Technical resources

Introductory Videos

AusPIX Spatially Linked-data APIs

AusPIX– providing metrics and spatial statistics (using a pre-calculated relationship grid built on DGGS technology)

AusPIX fastAPI tool (swagger page with many tools)

This API provides cross-referencing and statistical tools across geographical features. Exposes relationships between datasets to provide quick metrics and spatial statistics. Both human and machine to machine (automated) queries are easily processed, with results in json format. AusPIX handles points, lines, polygons and rasters.

AusPIX DGGS typical use cases:

Data drill: Discover the features recorded at a latitude/ longitude point. Useful for any query to discover the information at a given location. Very quick. Can answer such questions as:

  1. What is the name of the Electorate/ SA2/ LGA / Suburb / postcode / National Park that the location within?
  2. What is the risk related to earthquakes or cyclones at that location?
  3. Is the location likely to be ever flooded? (using WofS data)
  4. I have a list for Greater Glider possum sightings with latitude and longitude information. What is the approximate elevation above sea-level for these possum sightings?
  5. I need situational awareness for school locations and addresses. This tool allows me to discover which Electorate/ SA2/ LGA / Suburb / postcode etc a school or street address is located in.
  6. Supply this sort of information to higher level dashboards and APIs (via machine readable API calls using simple latitude and longitude parameters)

DGGS Cell query: discover the features and data available for a DGGS cell. Similar to the Data drill tool, returning information for a query on a DGGS AusPIX level 10 cell.

Apportionment Query: Discover the spatial relationship between a single feature in one geography and the features of any other geography. Quick analysis. User chooses the cross-analysis information they are looking for from countless options. Response is as a json string and includes a range of statistical results. Typical use cases include.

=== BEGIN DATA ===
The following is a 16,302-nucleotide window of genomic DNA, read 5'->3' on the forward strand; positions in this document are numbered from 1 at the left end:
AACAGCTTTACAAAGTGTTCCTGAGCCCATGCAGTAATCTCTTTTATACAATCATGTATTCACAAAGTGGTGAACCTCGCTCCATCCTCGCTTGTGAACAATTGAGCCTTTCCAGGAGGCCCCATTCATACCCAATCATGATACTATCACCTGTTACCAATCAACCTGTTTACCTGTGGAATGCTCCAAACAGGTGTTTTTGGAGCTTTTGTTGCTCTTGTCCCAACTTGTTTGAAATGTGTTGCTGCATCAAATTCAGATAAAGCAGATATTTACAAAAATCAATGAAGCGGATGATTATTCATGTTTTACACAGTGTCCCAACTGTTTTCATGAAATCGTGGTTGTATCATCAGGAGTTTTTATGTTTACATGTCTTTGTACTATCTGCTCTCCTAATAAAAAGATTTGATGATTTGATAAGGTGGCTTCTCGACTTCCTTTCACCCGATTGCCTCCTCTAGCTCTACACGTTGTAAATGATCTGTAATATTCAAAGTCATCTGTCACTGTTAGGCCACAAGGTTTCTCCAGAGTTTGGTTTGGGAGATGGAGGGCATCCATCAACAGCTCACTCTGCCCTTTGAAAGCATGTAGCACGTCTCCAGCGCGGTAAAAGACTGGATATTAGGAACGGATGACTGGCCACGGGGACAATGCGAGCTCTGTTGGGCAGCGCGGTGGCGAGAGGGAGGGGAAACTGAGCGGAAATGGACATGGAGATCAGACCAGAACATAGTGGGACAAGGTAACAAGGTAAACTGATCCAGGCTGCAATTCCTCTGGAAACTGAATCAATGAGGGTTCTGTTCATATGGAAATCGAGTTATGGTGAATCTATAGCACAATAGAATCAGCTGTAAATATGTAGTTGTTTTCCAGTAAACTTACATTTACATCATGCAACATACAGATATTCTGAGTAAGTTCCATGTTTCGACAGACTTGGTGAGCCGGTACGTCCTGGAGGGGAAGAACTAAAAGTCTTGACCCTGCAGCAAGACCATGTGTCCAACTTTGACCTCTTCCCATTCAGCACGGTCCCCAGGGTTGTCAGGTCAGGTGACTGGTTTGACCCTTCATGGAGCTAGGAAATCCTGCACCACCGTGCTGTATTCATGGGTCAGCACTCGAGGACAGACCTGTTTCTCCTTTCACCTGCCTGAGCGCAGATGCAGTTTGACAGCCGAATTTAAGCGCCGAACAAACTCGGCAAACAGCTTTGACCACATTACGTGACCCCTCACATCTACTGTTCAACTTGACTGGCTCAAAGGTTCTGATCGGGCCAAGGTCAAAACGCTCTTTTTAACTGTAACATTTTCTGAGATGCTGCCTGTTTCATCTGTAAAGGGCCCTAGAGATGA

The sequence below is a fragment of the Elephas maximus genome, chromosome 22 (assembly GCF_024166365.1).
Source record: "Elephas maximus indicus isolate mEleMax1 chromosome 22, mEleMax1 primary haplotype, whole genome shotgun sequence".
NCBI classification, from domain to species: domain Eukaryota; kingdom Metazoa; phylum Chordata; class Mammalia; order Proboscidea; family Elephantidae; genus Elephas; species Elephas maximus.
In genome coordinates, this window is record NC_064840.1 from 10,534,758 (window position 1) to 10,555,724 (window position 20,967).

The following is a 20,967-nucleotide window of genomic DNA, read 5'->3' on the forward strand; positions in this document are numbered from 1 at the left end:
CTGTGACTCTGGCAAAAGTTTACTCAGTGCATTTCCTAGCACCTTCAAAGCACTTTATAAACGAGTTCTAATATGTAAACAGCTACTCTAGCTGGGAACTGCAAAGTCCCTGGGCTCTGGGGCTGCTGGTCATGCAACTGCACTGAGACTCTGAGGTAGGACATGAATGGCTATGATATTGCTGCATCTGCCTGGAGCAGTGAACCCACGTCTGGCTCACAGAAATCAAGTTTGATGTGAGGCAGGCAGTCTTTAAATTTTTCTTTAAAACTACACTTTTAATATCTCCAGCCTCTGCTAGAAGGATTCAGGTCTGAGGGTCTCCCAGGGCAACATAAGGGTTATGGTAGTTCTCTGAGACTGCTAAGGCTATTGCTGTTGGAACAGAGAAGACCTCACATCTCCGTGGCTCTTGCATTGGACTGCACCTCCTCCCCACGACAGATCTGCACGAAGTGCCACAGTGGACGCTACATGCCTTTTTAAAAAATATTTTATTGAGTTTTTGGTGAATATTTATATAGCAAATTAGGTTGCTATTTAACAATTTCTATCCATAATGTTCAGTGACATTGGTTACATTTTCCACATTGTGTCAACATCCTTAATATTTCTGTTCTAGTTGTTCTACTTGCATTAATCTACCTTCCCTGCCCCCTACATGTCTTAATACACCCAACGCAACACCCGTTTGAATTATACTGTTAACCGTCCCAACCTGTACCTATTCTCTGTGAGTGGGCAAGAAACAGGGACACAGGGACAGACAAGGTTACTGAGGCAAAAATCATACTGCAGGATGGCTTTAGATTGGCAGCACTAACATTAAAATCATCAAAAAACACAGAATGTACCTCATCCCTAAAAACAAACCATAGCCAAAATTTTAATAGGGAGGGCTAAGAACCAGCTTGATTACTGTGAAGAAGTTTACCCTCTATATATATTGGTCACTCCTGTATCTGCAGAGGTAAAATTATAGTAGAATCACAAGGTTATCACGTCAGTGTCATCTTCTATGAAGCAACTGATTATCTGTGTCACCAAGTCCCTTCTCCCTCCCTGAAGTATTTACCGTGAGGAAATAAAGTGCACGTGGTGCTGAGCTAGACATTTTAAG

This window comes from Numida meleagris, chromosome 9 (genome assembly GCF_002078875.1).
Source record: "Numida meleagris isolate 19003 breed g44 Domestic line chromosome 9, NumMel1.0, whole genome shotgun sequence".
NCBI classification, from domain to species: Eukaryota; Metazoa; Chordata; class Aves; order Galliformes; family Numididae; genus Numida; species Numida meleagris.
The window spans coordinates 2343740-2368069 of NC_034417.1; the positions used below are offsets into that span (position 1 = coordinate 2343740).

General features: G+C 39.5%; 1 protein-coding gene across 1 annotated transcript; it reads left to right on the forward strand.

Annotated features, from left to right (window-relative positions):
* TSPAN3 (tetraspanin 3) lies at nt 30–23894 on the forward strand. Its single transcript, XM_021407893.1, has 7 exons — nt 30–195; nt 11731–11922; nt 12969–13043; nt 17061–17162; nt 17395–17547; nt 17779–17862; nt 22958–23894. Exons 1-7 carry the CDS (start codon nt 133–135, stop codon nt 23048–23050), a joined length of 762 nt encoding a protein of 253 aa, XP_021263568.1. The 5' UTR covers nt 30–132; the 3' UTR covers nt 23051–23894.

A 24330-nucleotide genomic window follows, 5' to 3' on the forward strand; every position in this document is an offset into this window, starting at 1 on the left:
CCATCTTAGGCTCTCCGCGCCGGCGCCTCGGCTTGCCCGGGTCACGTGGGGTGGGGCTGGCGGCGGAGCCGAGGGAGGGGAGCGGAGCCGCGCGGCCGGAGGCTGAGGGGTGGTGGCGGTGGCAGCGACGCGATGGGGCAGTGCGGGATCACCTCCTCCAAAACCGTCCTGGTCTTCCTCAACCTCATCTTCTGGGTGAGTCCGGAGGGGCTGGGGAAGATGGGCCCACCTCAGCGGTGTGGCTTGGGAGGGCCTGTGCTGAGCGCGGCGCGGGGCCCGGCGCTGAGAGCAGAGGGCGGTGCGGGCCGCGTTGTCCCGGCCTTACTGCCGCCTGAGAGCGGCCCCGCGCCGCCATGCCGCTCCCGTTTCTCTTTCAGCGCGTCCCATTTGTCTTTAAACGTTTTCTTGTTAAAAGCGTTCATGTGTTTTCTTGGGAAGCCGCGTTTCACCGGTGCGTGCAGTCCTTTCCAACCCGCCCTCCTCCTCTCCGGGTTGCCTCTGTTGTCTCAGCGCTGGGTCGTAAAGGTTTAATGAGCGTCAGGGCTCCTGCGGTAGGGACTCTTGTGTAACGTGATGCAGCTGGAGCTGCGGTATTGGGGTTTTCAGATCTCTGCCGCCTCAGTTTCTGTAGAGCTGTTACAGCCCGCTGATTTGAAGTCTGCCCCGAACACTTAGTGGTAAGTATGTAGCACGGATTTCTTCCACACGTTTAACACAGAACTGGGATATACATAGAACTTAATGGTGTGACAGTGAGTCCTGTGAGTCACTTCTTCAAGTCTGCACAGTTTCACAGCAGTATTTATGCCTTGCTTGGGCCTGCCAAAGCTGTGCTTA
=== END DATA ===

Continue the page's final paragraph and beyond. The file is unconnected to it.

1. I have an LGA. Tell me which SA1, SA2, SA3 etc, Postcodes, Suburbs, National Parks, Water Bodies, Streams, roads, Schools, Place names, Emergency Facilities etc etc are within or partly within (with % for apportionment).
  2. I am looking to buy a house and want to know the suburbs and the schools in them so I can choose. The user or a connected API can query suburbs for a list of schools in each one.
  3. I have a flood polygon that has been DGGS enabled and want some statistics on what land-uses have been affected within the flooded area. The user uses AusPIX to cross-reference the flooded area with land-use data that is already in the the AusPIX system.
  4. A bushfire has swept across large areas. The minister wants to have a list of the suburbs/postcodes/electorates that have been burnt along with the % figures to support a recovery initiatives.

User polygon: I have an area of interest as a WKT (well-known text) polygon. I need AusPIX cross-referenced information to describe and inform me about what features exist within that polygon.  The API provides apportionment information for this WKT user-defined polygon. For example, the WKT polygon may represent the landfall of a cyclone and the Emergency Service wants information about what is threatened in the impact zone. The AusPIX system can quickly cross-reference the WKT polygon with any geographic data available in the AusPIX system.

Other uses: There are literally hundreds of use-cases involving cross-referencing. AusPIX can support crosswalks between any data that has been DGGS enabled. No need to wait for reprocessing, the AusPIX system based on DGGS cells includes all combinations, being able to relate to any combination.

Other AusPIX DGGS based APIs

  • DGGS enablement API (AusPIX DGGS API tool to DGGS enable small-medium datasets (human and machine readable)